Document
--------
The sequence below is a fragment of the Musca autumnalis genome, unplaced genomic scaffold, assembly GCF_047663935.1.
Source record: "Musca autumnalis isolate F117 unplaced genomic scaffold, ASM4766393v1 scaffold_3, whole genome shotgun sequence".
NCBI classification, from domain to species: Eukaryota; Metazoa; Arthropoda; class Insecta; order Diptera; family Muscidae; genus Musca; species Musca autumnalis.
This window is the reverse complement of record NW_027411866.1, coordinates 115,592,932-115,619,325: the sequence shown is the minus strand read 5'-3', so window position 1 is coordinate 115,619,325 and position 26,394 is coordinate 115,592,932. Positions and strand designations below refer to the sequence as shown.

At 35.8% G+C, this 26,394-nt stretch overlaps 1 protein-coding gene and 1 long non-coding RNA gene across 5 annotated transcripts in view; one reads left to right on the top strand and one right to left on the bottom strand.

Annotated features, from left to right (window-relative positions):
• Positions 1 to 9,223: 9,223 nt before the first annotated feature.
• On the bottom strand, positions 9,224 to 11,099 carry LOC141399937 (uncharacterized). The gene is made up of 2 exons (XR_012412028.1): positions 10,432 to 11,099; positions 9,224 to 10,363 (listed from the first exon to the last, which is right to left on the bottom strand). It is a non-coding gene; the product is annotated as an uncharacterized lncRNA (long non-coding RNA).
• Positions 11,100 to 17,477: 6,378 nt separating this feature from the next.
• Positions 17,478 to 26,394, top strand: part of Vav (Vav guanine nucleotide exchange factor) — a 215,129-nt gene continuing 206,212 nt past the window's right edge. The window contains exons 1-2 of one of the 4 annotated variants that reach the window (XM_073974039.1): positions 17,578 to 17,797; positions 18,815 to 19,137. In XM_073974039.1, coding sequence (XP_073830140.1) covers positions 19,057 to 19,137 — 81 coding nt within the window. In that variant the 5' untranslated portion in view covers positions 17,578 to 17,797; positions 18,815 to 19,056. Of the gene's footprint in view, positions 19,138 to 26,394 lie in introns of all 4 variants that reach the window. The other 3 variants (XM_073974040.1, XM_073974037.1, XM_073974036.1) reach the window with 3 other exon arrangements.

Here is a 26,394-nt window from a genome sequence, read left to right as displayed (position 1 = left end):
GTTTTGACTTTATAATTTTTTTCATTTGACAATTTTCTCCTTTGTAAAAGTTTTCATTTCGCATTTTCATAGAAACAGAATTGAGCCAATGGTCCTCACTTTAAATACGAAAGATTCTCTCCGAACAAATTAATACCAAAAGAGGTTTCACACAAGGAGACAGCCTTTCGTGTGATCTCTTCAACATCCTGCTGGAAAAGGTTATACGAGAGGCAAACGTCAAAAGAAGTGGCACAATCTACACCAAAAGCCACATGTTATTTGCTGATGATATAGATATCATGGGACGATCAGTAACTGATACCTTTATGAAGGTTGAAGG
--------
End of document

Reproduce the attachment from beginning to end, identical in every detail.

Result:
The sequence below is a fragment of the Musca autumnalis genome, unplaced genomic scaffold, assembly GCF_047663935.1.
Source record: "Musca autumnalis isolate F117 unplaced genomic scaffold, ASM4766393v1 scaffold_3, whole genome shotgun sequence".
NCBI classification, from domain to species: Eukaryota; Metazoa; Arthropoda; class Insecta; order Diptera; family Muscidae; genus Musca; species Musca autumnalis.
This window is the reverse complement of record NW_027411866.1, coordinates 115,592,932-115,619,325: the sequence shown is the minus strand read 5'-3', so window position 1 is coordinate 115,619,325 and position 26,394 is coordinate 115,592,932. Positions and strand designations below refer to the sequence as shown.

At 35.8% G+C, this 26,394-nt stretch overlaps 1 protein-coding gene and 1 long non-coding RNA gene across 5 annotated transcripts in view; one reads left to right on the top strand and one right to left on the bottom strand.

Annotated features, from left to right (window-relative positions):
• Positions 1 to 9,223: 9,223 nt before the first annotated feature.
• On the bottom strand, positions 9,224 to 11,099 carry LOC141399937 (uncharacterized). The gene is made up of 2 exons (XR_012412028.1): positions 10,432 to 11,099; positions 9,224 to 10,363 (listed from the first exon to the last, which is right to left on the bottom strand). It is a non-coding gene; the product is annotated as an uncharacterized lncRNA (long non-coding RNA).
• Positions 11,100 to 17,477: 6,378 nt separating this feature from the next.
• Positions 17,478 to 26,394, top strand: part of Vav (Vav guanine nucleotide exchange factor) — a 215,129-nt gene continuing 206,212 nt past the window's right edge. The window contains exons 1-2 of one of the 4 annotated variants that reach the window (XM_073974039.1): positions 17,578 to 17,797; positions 18,815 to 19,137. In XM_073974039.1, coding sequence (XP_073830140.1) covers positions 19,057 to 19,137 — 81 coding nt within the window. In that variant the 5' untranslated portion in view covers positions 17,578 to 17,797; positions 18,815 to 19,056. Of the gene's footprint in view, positions 19,138 to 26,394 lie in introns of all 4 variants that reach the window. The other 3 variants (XM_073974040.1, XM_073974037.1, XM_073974036.1) reach the window with 3 other exon arrangements.

Here is a 26,394-nt window from a genome sequence, read left to right as displayed (position 1 = left end):
GTTTTGACTTTATAATTTTTTTCATTTGACAATTTTCTCCTTTGTAAAAGTTTTCATTTCGCATTTTCATAGAAACAGAATTGAGCCAATGGTCCTCACTTTAAATACGAAAGATTCTCTCCGAACAAATTAATACCAAAAGAGGTTTCACACAAGGAGACAGCCTTTCGTGTGATCTCTTCAACATCCTGCTGGAAAAGGTTATACGAGAGGCAAACGTCAAAAGAAGTGGCACAATCTACACCAAAAGCCACATGTTATTTGCTGATGATATAGATATCATGGGACGATCAGTAACTGATACCTTTATGAAGGTTGAAGG